Influence of residual stresses on fracture
This thesis presents numerical and experimental research concerned with developing laboratory
test specimens containing well-characterised residual stress fields. These specimens were then
used to examine how residual stresses influenced fracture conditions. Three different materials
were used in this work; an A508 ferritic steel, and two aluminium alloys, 2650 and 2024.
Residual stresses were generated using a technique called local compression on both uncracked
plates and cracked compact tension, C(T), specimens. Residual stresses introduced by single
punching tools on the uncracked specimens were examined theoretically and numerically to
benchmark further developments. Also residual stresses were measured using three techniques,
deep-hole drilling (DHD), centre-hole drilling (ICHD) and synchrotron diffraction (HEXRD)
and excellent agreement between measurement methods was obtained. A parametric study was
carried out to determine the features of the residual stress field generated in cracked specimens.
The position of single and double pairs of punching tools relative to the crack tip as well as the
size of the punches were examined systematically. The numerical analyses revealed that
positioning a single punching tool tangentially to the crack tip resulted in the generation of a
tensile residual stress field ahead of a crack. Furthermore, double pairs of punching tools were
shown to generate either tensile or compressive residual stresses normal to the crack plane
depending on the relative position of the tools to the crack tip. The numerical findings were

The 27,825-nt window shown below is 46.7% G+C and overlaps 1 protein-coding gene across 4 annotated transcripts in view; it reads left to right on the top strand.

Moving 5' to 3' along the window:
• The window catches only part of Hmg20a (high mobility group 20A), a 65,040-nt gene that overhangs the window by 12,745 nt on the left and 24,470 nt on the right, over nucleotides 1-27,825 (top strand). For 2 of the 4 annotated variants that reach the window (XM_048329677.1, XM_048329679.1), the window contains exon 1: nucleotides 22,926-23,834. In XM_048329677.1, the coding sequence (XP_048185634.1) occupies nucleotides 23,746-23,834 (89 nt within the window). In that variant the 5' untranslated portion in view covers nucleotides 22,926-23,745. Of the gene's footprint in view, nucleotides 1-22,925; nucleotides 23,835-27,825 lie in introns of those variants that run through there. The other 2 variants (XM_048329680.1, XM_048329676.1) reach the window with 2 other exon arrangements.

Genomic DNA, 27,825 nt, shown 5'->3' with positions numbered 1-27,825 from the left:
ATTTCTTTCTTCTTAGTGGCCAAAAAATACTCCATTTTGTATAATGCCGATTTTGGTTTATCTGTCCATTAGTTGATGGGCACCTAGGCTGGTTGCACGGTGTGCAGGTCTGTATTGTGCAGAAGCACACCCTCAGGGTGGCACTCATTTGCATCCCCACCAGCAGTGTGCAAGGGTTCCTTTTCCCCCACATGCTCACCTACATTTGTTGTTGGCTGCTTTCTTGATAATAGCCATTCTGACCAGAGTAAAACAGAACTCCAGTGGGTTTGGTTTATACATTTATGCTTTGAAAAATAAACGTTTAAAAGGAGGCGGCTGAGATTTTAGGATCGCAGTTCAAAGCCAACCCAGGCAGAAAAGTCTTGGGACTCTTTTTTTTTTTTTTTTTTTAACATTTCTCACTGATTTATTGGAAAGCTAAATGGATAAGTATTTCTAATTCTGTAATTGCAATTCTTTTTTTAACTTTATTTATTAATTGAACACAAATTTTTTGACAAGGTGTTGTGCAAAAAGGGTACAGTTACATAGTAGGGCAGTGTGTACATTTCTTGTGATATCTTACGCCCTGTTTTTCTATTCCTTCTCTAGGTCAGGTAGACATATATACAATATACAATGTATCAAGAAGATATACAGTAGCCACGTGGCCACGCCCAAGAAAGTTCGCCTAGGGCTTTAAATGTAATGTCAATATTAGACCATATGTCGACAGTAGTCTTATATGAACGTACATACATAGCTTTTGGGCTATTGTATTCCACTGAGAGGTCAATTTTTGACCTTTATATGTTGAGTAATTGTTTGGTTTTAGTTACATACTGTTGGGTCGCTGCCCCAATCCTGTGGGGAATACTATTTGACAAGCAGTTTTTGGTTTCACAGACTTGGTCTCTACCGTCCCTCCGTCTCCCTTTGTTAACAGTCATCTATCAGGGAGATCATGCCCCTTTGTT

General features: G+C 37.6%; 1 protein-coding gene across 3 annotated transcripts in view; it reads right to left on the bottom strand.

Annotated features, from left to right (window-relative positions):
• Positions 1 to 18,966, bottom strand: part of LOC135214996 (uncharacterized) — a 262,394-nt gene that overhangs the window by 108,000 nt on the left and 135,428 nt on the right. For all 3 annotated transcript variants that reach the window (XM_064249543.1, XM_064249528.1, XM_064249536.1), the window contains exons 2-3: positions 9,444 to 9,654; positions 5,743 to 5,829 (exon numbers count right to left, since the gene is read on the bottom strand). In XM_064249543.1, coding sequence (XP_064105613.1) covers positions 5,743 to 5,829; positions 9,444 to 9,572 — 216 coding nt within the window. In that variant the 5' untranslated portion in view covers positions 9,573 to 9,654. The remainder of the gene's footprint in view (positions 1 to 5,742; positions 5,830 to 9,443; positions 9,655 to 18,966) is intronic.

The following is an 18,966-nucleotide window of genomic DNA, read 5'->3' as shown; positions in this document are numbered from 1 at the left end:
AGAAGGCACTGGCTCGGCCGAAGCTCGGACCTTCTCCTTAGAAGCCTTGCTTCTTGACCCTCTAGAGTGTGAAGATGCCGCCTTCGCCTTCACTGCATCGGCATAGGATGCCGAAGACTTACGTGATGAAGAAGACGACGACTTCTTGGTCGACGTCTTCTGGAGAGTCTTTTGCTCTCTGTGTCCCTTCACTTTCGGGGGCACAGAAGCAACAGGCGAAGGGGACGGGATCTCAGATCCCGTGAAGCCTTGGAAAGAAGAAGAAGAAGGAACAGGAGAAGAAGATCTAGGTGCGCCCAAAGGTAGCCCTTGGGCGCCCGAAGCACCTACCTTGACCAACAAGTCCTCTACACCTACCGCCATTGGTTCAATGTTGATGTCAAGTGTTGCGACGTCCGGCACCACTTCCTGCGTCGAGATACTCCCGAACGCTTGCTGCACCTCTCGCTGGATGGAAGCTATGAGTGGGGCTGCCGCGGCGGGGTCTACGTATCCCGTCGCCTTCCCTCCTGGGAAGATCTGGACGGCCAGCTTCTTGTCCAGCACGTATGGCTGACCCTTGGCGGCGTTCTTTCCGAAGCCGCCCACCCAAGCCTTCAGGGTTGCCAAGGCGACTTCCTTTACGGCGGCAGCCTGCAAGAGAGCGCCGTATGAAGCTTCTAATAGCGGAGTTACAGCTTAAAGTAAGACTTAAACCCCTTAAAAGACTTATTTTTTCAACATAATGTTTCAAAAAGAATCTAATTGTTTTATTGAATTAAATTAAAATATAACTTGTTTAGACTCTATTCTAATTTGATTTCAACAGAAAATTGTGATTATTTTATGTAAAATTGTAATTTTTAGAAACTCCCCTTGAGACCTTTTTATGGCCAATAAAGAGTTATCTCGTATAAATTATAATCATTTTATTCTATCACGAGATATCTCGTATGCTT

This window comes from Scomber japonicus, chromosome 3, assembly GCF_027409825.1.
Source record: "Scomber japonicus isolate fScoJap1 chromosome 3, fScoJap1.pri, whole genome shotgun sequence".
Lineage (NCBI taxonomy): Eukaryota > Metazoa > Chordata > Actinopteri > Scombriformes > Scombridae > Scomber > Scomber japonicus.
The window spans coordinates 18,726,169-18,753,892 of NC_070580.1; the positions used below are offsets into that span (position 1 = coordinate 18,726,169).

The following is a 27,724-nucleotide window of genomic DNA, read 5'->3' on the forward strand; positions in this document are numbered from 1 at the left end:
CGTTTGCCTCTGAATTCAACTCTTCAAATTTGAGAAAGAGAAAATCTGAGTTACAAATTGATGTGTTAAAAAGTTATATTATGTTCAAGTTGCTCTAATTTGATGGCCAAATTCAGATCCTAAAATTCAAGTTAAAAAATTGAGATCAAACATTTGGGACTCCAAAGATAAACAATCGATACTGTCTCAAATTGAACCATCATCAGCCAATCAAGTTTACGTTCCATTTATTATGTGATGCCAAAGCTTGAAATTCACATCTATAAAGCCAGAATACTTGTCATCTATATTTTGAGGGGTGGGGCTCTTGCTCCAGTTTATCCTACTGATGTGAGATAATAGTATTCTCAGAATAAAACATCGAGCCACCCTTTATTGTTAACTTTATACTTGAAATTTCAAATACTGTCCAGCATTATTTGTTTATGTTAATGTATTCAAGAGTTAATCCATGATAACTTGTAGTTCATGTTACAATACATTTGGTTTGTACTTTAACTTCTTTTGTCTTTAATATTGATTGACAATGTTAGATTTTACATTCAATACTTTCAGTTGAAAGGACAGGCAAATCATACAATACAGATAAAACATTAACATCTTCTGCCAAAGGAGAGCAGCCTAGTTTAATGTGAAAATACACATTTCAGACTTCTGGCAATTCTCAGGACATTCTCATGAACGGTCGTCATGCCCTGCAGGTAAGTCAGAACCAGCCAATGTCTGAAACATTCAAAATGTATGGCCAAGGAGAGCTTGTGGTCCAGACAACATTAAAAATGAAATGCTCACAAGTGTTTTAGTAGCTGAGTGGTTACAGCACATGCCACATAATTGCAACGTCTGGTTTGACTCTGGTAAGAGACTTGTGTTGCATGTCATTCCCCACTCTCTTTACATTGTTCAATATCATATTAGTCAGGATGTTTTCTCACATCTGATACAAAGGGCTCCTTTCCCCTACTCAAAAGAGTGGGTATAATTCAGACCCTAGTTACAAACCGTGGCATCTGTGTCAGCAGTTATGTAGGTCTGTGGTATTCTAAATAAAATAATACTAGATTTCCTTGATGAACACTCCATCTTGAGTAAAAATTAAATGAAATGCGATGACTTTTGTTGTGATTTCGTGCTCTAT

confirmed experimentally through HEXRD measurements and fracture tests.
Local compression and prior overloading were applied to C(T) specimens to generate a residual
stress field, either independently or in combination. It was found that tensile residual stresses
reduced the apparent fracture toughness and that compressive residual stresses resulted in
increased the fracture toughness. The shift in the apparent fracture toughness depended on the
magnitude of the residual stresses and material, with the aluminium alloys being more
susceptible to the presence of tensile residual stresses.
A local approach based on the Beremin model was used to predict failure in the presence of
residual stress fields in terms of fracture toughness for cleavage fracture in steel specimens.
The overall trends from predictions were similar to the experiments, but there remain
limitations in the model. For aluminium specimens, a method based on the William's series
was employed to predict the stress intensity corresponding to a residual stress field (Kres). The
measured changes in initiation toughness matched the predicted values of K1es.